Incumbered Estates Records/Landed Estates Court Rentals

Estates in Debt

Due to a fall in rent revenues during the Famine of 1840s many estates went into debt. Emigration and the deaths of large numbers of tenants left landlords without an important source of income. In order to deal with the huge number of foreclosures that resulted, an act was passed in 1849 to facilitate the setting up of the Incumbered Estates Court.

The Work of the Courts

It undertook the sale of bankrupt estates and prepared a detailed account of them, including drawings, rents and tenants, in order to facilitate prospective buyers. From 1850 to 1858, approximately 8,000 estates changed hands, and, in 1858 another court was set up, the Landed Estates Court, to deal with unencumbered as well as incumbered estates.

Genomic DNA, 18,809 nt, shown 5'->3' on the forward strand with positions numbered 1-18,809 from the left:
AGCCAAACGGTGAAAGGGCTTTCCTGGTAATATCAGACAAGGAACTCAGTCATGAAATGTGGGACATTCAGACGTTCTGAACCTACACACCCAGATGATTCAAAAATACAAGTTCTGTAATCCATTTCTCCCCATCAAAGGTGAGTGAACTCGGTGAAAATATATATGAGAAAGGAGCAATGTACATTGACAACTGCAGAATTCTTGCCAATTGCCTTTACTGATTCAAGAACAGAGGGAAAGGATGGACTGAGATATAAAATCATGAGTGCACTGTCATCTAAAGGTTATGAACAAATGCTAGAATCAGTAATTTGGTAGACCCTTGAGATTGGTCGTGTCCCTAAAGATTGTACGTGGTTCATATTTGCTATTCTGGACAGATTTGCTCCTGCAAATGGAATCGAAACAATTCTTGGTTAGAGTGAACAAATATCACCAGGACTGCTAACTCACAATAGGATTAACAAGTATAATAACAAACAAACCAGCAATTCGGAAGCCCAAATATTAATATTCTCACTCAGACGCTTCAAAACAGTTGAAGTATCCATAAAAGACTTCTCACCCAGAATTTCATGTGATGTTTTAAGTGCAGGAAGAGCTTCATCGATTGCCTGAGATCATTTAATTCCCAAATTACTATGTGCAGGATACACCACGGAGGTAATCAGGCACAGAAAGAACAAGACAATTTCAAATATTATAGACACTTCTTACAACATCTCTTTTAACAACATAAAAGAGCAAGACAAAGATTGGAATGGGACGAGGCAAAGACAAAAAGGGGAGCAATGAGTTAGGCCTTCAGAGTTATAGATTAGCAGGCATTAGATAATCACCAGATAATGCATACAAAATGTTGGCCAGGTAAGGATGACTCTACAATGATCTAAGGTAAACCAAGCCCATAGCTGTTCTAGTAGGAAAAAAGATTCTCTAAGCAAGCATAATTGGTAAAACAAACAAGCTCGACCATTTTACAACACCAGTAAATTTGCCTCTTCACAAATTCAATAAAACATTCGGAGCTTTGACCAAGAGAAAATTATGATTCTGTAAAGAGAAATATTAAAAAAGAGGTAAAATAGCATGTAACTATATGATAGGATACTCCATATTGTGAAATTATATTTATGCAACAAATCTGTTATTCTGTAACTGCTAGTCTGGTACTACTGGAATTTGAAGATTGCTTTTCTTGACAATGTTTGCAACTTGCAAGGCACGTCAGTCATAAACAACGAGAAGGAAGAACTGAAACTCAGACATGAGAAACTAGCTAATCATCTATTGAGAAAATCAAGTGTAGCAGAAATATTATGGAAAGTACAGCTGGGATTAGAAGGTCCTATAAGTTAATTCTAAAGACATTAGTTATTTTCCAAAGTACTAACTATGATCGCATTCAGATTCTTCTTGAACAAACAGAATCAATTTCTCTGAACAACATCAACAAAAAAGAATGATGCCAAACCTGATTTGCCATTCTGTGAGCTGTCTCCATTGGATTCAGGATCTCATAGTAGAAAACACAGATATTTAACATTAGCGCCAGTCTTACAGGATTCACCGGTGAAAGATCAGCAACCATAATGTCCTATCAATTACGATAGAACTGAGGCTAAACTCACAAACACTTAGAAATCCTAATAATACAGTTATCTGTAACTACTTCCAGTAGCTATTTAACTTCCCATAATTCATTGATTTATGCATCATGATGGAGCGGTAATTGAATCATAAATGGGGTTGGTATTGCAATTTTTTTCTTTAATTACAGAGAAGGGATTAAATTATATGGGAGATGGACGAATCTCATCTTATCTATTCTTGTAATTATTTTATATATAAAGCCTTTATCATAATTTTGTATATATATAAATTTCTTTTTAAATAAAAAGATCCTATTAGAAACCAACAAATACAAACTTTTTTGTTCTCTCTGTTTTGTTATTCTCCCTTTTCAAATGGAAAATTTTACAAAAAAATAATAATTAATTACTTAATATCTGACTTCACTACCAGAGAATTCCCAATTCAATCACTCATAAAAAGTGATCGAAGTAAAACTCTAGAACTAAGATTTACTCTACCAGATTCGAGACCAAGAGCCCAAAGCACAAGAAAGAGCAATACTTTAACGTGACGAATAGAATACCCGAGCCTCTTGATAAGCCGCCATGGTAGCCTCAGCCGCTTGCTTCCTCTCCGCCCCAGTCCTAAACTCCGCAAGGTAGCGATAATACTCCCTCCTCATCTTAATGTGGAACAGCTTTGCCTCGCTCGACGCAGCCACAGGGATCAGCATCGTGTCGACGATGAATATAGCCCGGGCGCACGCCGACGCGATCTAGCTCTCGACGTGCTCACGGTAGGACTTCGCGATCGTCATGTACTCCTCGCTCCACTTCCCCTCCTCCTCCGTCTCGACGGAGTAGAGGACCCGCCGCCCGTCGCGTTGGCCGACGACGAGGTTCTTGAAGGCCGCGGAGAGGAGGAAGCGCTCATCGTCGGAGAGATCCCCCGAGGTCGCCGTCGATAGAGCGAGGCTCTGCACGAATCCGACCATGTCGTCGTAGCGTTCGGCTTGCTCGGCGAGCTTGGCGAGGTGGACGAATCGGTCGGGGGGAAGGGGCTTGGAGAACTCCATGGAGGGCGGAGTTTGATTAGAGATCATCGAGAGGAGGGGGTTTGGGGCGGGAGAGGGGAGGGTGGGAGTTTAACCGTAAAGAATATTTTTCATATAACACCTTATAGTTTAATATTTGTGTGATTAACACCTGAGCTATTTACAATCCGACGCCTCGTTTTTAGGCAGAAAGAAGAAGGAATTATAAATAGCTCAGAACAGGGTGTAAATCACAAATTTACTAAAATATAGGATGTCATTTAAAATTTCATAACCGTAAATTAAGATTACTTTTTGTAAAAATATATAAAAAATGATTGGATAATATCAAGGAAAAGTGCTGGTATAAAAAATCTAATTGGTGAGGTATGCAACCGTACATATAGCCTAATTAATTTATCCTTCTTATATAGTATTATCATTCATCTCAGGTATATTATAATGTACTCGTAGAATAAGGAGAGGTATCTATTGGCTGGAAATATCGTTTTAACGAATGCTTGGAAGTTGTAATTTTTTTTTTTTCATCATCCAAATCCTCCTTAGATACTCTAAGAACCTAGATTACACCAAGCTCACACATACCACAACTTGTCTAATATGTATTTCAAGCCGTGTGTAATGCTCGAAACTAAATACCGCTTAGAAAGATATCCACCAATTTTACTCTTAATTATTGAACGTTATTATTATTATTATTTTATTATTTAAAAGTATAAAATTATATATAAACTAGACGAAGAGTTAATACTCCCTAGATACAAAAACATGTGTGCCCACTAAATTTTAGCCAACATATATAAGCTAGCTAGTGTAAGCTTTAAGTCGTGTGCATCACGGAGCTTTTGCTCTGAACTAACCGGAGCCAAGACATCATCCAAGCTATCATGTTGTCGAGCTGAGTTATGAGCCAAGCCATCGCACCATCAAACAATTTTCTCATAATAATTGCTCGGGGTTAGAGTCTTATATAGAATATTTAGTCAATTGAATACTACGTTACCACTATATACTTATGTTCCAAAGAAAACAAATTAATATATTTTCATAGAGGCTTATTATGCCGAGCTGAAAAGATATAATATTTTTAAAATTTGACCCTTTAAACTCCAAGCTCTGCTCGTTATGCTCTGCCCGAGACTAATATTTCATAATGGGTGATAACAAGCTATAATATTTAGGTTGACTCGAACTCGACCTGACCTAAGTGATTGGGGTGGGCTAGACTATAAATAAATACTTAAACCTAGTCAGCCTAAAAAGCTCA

The Records

These records are an important source for genealogical purposes as they give details of the names of tenants on each estate, their rents and tenure. These people were not usually documented in such detail. The National Archives has more than 75,000 such rentals covering sales of property in the Incumbered and Landed Estates Courts between 1850 and 1885.

Land Survey 1876

This survey, published in 1876, is a record of all landowners in Ireland in possession of one acre and upwards at that time. It was commissioned by the Lord Lieutenant at the suggestion of the Earl of Derby in 1872, and took three and a half years to compile. It lists owners in alphabetical order, giving the amount of land held, its rateable value and the address of the owner as far as could be ascertained. It includes statistics on population and on the number of inhabited dwellings for each county.


Directories are useful in that they provide names and, in some cases, occupations of individuals, e.g. Thom’s Commercial Directory. Others, such as Lewis’s Topographical Dictionary give information on a locality, its markets, towns, churches, arranged on a county and parish basis. Check with the county library local studies department in each county to see what is available.

Alphabetical Index of Townlands